S.K. Ghose, J.
1. The appellant Rajani Kanta Barman was tried along with three other persons on charges under Section 366, I. P.C., before the learned Sessions Judge at Jalpaiguri with the aid of four assessors. The assessors found the appellant guilty on those charges and the learned Judge agreeing has convicted the appellant and sentenced him to undergo rigorous imprisonment for three years. Two other accused Teperu and Dhephua were also similarly convicted and were ordered to execute bonds to be of good behaviour for two years. Another accused Galim was held to be not guilty.
2. The prosecution case briefly is that on 10th August 1929 the present appellant with others took away Batashi, the 13 year old wife of Tiara Borman from the latter's house. She was taken to certain places and ultimately to Jalpaiguri railway station. There she was found by the Government Railway Police havildar and taken charge of by one Rambadan. The last named person took her to some lawyers, one of whom ultimately sent her to the thana. Some days later the appellant Rajani came with the mother of the girl and got the girl released and made over to the mother. On 19th August it is alleged while the girl was being taken by the dafadar and chowkidar to Debigunj police station, she was waylaid by the appellants Rajani and Teperu and taken to the house of Rajani. Subsequently she was recovered by the police. The accused in their defence pleaded not guilty and made certain-statements.
3. The learned Judge has discussed the evidence very fairly and has pointed oat various weak points in the evidence' adduced by the prosecution. On reading his judgment I should have thought that he would have concluded by holding that the accused were entitled to the benefit of the doubt. But after rejecting a great part of the prosecution evidence as untrustworthy, the learned Judge has relied on the evidence of the girl herself and he considers that the assessors were also impressed by her evidence. But that evidence also, as the learned Judge himself points out, is open to severe criticism. She has made various misstatements all of which cannot be due to lapses of memory. It is clear that she has not told the truth as regards many material matters. She was evidently a consenting party and in a case of this nature she has to be materially corroborated regarding the part played by the accused. The case presents some curious features. The grandmother is hostile to the prosecution and her evidence as given before the learned Judge was distinctly in favour of the defence. The learned Deputy Legal Remembrancer has pointed out that there was some reason for this attitude on the part of the mother, because after being a widow she had married a man who was the tenant of the appellant Rajani and she was not on good terms with her daughter. But, having regard to the circumstances, I agree with the learned advocate for the appellant in thinking that it is not possible to assess this sort of evidence at its true worth. The husband also, as the learned Judge has pointed oat, did very little to trace out the girl. The other persons who appeared at the various stages, including the chowkidars, dafadar and havildar, are indifferent, if not hostile, to the prosecution, and the learned Judge also considers that their evidence has been given for their own protection. Mr. Khundkar for the Crown has laid stress on the evidence of the pleader, P. W. 6. That evidence also shows a curious feature, namely that one Rambadan, who for some reason or other, was taking interest in the girl and had apparently rescued her, was not willing to take her to the 'thana which was less than 100 yards from the pleader's house. I do not think, having regard to all the circumstances, that it can be said that the prosecution evidence has at all gone beyond the region of doubt. That being so, the appeal must be allowed and the appellant must be acquitted of the offence with which he was charged, and set at liberty.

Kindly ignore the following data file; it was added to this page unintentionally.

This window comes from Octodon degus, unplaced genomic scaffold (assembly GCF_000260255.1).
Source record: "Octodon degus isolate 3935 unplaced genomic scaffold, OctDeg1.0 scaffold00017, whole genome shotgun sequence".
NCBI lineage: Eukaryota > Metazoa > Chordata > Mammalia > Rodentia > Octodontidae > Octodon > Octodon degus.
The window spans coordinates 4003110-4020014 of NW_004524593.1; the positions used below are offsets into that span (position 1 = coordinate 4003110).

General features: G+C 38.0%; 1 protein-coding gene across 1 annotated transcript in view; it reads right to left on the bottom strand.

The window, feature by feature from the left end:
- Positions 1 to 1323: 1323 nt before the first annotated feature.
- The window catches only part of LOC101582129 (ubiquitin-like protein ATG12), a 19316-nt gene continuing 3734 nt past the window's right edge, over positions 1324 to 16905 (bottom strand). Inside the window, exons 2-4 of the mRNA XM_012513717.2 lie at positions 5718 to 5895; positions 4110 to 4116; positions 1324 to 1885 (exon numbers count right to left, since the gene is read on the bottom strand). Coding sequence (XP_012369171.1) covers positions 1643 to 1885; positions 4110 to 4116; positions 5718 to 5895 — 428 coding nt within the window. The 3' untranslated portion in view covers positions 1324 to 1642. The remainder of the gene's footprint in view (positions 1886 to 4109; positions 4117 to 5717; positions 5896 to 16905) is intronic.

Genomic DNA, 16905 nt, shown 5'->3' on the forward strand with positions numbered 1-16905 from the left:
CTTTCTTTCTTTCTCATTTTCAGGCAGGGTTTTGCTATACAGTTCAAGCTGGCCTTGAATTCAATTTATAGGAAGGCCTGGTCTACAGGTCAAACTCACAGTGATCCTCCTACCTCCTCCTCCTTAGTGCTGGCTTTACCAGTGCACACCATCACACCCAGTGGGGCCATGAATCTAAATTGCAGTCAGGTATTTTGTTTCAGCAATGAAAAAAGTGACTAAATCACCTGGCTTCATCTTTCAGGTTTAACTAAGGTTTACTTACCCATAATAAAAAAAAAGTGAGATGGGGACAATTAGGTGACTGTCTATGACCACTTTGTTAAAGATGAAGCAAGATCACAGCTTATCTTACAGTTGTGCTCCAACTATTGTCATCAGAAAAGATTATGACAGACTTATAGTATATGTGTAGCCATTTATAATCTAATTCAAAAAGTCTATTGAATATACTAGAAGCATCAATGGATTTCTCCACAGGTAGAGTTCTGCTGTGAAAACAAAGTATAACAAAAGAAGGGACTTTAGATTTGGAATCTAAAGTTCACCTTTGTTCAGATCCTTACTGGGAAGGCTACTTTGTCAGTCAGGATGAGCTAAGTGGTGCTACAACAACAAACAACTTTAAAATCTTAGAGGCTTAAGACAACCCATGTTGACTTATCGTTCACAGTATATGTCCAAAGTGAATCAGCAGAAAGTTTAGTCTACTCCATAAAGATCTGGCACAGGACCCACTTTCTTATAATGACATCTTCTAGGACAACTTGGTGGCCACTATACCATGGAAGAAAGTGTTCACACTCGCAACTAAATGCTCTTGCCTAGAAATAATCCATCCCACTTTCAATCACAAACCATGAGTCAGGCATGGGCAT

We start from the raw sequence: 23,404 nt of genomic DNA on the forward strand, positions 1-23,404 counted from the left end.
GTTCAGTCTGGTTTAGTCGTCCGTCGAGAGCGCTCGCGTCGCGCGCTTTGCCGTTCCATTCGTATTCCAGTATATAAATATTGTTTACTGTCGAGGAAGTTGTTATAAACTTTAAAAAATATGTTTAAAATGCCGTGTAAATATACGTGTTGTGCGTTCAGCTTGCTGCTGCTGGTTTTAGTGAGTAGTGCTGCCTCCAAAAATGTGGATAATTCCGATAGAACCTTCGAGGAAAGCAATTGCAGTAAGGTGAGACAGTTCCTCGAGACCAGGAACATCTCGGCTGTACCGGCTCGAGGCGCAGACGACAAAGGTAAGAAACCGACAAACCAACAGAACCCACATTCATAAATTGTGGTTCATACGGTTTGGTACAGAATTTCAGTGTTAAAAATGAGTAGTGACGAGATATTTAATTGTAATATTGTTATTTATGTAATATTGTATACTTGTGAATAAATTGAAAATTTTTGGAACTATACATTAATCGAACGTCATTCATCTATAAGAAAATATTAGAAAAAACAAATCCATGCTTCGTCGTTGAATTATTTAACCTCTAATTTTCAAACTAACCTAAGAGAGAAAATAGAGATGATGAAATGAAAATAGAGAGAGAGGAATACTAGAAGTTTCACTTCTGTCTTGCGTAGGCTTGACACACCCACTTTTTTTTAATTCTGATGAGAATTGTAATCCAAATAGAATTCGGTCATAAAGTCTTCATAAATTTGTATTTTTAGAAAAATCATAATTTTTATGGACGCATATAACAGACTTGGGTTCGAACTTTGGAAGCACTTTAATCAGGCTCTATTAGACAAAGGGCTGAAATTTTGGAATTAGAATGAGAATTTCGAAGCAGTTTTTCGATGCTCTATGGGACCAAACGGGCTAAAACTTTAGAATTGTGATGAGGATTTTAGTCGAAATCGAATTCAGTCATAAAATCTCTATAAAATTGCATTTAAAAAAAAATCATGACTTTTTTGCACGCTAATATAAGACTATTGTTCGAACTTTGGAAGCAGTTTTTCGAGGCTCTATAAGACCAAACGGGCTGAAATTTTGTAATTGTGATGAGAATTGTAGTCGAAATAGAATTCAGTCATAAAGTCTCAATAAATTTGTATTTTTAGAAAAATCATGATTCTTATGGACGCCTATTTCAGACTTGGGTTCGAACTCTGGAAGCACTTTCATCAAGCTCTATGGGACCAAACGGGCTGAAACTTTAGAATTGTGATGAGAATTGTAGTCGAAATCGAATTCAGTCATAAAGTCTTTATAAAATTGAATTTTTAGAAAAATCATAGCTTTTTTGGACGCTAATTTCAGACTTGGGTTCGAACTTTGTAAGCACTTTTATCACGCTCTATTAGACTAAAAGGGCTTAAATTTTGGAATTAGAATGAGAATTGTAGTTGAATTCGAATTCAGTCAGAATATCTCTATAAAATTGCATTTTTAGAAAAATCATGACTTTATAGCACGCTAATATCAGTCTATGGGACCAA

4. The learned advocate for the appellant has brought to our notice the cases of the other two accused Teperu and Dhephua. In the view that we have taken of the evidence and having acquitted the principal accused, we think it is obvious that the conviction of the other two and the order passed upon them directing them to execute bonds to be of good behaviour cannot be sustained. Mr. Khundkar for the Crown has suggested that we might in the first place issue a rule with regard to them on the Deputy Commissioner of Jalpaiguri. But ho concedes that that is only a matter of practice and not necessary even technically, for under Section 439, Criminal P.C., it is open to us to make an order in our discretion, so long as the accused persons is are not prejudiced. On merits, as say, in the view that we have taken of the evidence, it is impossible that the conviction of these two persons will stand and the issue of a rule will only delay matters. In his view we acquit Teperu and Dhephua of the offences under Section 366, I. P.C., and sat aside the order that has been made against them by the learned Sessions Judge.
5. I agree.